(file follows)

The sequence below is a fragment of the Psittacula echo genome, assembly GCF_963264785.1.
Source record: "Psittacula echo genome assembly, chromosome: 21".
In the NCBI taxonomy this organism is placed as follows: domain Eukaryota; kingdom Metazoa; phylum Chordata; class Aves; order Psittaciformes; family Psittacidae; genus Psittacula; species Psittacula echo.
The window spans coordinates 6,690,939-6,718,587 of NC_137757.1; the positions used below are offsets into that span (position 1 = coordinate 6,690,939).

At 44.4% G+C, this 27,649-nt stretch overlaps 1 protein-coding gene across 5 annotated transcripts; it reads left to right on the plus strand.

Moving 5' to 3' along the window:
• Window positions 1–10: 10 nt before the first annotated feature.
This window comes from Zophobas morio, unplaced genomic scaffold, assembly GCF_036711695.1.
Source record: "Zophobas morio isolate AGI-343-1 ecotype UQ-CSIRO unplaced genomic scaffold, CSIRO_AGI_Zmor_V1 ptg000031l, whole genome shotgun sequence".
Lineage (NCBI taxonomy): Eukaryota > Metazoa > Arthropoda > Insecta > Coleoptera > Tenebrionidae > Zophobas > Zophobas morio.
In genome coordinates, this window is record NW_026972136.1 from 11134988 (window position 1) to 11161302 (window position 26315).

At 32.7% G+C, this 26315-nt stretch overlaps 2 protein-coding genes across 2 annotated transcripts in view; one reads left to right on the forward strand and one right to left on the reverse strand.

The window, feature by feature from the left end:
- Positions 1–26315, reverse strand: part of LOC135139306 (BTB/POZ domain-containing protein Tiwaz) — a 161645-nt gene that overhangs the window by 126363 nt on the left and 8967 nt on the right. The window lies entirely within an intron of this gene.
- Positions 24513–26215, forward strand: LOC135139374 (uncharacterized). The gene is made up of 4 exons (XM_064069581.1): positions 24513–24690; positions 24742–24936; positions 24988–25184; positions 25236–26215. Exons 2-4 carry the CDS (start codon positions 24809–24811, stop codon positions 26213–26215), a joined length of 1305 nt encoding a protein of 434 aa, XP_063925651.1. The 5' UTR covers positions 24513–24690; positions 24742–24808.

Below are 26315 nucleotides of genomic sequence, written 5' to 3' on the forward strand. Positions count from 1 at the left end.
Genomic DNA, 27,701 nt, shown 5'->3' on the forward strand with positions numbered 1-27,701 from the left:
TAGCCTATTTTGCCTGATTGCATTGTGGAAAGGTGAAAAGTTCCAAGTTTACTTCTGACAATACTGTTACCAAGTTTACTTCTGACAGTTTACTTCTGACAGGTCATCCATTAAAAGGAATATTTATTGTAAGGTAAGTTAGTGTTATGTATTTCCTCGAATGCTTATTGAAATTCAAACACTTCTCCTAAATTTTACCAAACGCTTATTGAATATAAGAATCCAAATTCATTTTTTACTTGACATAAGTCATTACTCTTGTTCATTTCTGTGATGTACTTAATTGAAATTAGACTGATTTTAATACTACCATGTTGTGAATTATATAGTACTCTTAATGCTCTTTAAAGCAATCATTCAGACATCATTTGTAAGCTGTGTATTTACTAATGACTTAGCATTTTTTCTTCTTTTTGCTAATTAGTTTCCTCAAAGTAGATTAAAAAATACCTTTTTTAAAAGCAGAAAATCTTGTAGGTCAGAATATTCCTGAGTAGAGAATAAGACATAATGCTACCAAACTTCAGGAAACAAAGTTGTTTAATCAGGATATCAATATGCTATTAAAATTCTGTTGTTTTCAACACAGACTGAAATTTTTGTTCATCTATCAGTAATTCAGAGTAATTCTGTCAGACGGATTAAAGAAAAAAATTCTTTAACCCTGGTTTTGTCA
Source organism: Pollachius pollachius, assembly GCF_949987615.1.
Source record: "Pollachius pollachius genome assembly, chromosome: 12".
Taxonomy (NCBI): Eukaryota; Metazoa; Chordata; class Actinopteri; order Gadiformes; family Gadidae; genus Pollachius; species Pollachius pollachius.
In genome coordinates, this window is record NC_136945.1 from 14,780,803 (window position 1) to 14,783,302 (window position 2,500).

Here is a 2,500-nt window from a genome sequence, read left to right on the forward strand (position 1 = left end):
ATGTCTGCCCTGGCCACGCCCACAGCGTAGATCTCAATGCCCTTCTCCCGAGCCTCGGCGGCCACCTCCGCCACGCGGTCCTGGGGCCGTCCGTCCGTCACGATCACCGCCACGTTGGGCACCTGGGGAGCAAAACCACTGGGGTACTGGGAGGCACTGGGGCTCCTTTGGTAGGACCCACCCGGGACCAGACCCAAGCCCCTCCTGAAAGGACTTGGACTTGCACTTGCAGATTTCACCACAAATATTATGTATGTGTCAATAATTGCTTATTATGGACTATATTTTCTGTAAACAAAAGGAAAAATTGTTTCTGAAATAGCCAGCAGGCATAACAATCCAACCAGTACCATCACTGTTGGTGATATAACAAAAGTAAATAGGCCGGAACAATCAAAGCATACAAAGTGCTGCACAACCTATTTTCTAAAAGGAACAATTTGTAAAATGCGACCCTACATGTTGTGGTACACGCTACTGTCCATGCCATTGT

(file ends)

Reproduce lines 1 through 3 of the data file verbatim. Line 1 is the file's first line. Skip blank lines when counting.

The sequence below is a fragment of the Psittacula echo genome, assembly GCF_963264785.1.
Source record: "Psittacula echo genome assembly, chromosome: 21".
In the NCBI taxonomy this organism is placed as follows: domain Eukaryota; kingdom Metazoa; phylum Chordata; class Aves; order Psittaciformes; family Psittacidae; genus Psittacula; species Psittacula echo.